Many of well-known probability paradoxes are related to selection effects, self-locating belief and/or anthropic reasoning, for example:
Statistically, the probability of any one of us being here is so small that you’d think the mere fact of existing would keep us all in a contented dazzlement of surprise. We are alive against the stupendous odds of genetics, infinitely outnumbered by all the alternates who might, except for luck, be in our places (Lewis Thomas 1978).
Sleeping Beauty Problem
A person, called Sleeping Beauty, takes part in an experiment and is given the following details.
On Sunday she will be put to sleep. Depending on the outcome of a toss of a fair coin, she will be awakened once or twice during the experiment:
- on Monday only, if the outcome of the toss is heads
- on Monday and Tuesday, if the outcome is tails
After each awakening, Sleeping Beauty is interviewed, and put back to sleep with a drug that makes her forget that awakening. So each time Sleeping Beauty is awakened and interviewed she does not know whether she has been awakened before. She also does not know which day of the week it is.
During the interview Sleeping Beauty is asked: “What is your belief now that the outcome of the coin toss was heads?”
This problem has produced a lot of debate. Two very different possible solutions are defended by the so-called halfer and thirder camps.
Thirders argue that the probability of heads is 1/3 (Elga 2000). They reason as follows.
Upon awakening Sleeping Beauty is in one of three situations:
H1 heads and it is Monday
T1 tails and it is Monday
T2 tails and it is Tuesday
Suppose Sleeping Beauty is informed that the coin landed tails. She then knows she is in situation T1 or T2. Given that the outcome of the toss is tails, her belief that it is Monday should equal her belief that it is Tuesday, since being in one situation would be subjectively indistinguishable from the other, so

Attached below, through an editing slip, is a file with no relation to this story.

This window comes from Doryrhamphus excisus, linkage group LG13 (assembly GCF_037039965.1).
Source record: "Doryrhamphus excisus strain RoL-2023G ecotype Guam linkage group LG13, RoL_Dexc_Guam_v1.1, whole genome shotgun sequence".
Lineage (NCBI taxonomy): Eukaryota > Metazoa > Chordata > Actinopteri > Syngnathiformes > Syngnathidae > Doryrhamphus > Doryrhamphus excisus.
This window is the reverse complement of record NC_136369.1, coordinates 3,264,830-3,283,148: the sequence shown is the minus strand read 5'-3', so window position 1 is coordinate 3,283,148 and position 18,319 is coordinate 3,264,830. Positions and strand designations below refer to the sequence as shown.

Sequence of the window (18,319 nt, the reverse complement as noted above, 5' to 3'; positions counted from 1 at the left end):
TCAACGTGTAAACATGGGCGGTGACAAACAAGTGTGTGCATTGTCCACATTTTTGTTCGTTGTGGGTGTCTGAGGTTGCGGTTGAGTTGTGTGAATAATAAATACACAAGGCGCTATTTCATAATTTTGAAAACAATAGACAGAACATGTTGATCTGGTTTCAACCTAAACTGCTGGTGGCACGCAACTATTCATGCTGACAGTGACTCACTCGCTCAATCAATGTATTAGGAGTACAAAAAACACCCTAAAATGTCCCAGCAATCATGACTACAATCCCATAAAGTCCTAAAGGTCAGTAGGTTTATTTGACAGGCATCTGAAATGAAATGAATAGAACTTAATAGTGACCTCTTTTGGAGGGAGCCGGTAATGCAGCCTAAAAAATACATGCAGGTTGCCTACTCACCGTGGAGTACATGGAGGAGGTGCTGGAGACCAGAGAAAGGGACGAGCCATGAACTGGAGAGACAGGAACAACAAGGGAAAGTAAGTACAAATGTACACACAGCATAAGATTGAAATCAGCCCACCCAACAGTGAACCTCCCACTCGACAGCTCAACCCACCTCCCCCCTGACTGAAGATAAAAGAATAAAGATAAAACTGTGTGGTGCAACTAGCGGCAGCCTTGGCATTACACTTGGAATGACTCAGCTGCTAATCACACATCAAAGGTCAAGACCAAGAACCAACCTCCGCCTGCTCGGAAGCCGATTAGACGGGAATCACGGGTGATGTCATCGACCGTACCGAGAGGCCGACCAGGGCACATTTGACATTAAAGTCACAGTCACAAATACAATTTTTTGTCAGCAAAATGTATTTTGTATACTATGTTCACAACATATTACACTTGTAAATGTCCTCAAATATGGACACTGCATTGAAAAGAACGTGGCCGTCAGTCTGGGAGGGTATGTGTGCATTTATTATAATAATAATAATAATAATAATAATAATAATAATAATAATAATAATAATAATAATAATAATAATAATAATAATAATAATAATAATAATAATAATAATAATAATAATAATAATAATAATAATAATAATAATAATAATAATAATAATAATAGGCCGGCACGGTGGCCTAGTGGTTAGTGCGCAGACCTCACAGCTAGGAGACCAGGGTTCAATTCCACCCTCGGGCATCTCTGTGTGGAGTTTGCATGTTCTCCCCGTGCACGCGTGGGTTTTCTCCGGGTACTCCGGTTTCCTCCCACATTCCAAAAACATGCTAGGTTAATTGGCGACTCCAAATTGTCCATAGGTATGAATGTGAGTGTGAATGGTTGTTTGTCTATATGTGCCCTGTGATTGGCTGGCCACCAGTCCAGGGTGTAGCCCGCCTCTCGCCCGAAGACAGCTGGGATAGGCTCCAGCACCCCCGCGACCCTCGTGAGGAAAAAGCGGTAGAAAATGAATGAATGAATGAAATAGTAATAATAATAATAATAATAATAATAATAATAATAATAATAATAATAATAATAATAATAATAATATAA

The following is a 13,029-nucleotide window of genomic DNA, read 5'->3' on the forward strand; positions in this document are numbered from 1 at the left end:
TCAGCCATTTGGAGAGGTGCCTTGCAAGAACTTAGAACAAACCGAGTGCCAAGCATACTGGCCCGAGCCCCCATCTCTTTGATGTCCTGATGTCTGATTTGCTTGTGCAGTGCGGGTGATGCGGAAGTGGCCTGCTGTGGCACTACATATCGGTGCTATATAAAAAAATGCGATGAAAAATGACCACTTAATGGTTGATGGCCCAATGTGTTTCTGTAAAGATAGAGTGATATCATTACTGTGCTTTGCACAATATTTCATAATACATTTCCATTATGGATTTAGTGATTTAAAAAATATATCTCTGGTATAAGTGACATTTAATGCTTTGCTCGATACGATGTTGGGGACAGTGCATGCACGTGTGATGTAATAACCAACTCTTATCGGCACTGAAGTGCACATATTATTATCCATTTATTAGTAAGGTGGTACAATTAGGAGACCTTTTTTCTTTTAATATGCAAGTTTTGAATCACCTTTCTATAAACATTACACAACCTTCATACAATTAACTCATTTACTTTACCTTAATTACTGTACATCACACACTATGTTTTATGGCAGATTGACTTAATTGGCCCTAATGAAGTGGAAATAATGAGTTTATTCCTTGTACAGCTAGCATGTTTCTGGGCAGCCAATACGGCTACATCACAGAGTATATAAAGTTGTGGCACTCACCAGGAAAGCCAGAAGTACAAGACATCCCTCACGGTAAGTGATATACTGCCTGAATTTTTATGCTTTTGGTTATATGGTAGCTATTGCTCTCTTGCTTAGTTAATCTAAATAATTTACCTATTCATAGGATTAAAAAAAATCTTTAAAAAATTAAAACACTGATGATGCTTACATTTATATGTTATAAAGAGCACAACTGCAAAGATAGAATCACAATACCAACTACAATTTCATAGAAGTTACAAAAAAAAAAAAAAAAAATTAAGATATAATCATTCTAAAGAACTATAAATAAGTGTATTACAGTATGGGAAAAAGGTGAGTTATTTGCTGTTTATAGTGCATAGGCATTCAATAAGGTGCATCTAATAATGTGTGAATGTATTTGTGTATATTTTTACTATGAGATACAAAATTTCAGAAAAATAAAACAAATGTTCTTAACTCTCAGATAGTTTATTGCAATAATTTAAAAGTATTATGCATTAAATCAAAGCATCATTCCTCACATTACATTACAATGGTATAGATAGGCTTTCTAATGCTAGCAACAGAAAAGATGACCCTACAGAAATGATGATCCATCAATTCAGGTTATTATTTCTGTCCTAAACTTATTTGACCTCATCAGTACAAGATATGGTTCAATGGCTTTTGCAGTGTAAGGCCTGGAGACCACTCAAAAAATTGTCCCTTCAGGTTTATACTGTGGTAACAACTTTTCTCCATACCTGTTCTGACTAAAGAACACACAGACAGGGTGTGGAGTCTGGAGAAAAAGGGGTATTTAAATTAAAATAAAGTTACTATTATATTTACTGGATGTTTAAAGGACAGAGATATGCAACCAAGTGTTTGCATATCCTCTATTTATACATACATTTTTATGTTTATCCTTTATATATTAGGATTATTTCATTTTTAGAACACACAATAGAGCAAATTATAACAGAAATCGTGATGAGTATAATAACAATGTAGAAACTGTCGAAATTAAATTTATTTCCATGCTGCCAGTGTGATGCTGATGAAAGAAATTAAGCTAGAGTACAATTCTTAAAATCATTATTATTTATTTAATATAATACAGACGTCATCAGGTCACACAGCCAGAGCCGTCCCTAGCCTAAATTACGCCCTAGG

P(Monday | tails) = P(Tuesday | tails)
or P(T1 | T1 or T2) = P(T2 | T1 or T2)
therefore P(T1) = P(T2) (1)
Suppose now that Sleeping Beauty is informed upon awakening that it is Monday. The objective chance of heads is equal to the chance of tails, so
P(heads | Monday) = P(tails | Monday) = 1/2
or P(H1 | H1 or T1) = P(T1 | H1 or T1) = ½
therefore P(H1) = P(T1) (2)
From (1) and (2) it follows that
P(H1) = P(T1) = P(T2)
Since these are probabilities of all possible situations, they sum to 1, so
P(H1) = P(T1) = P(T2) = 1/3
Halfers argue that the probability of heads is 1/2 (Lewis 2001). They reason as follows.
Sleeping Beauty is told the details of the experiment and receives no new information when she is wakened. Since her belief before the experiment was P(heads) = 1/2, she ought to continue to have a belief of P(heads) = 1/2 since she gains no new relevant evidence when she wakes up during the experiment. This directly contradicts one of the thirder’s premises, since it means P(tails | Monday) = 1/3 and P(heads | Monday) = 2/3.
Elga, A. (2000). Self-locating Belief and the Sleeping Beauty Problem. Analysis. 60 (2): 143–147. http://www.princeton.edu/~adame/papers/sleeping/sleeping.pdf
Lewis, D. (2001). Sleeping Beauty: reply to Elga.Analysis. 61 (3): 171–76. http://www.fitelson.org/probability/lewis_sb.pdf
Wikipedia. Sleeping Beauty problem.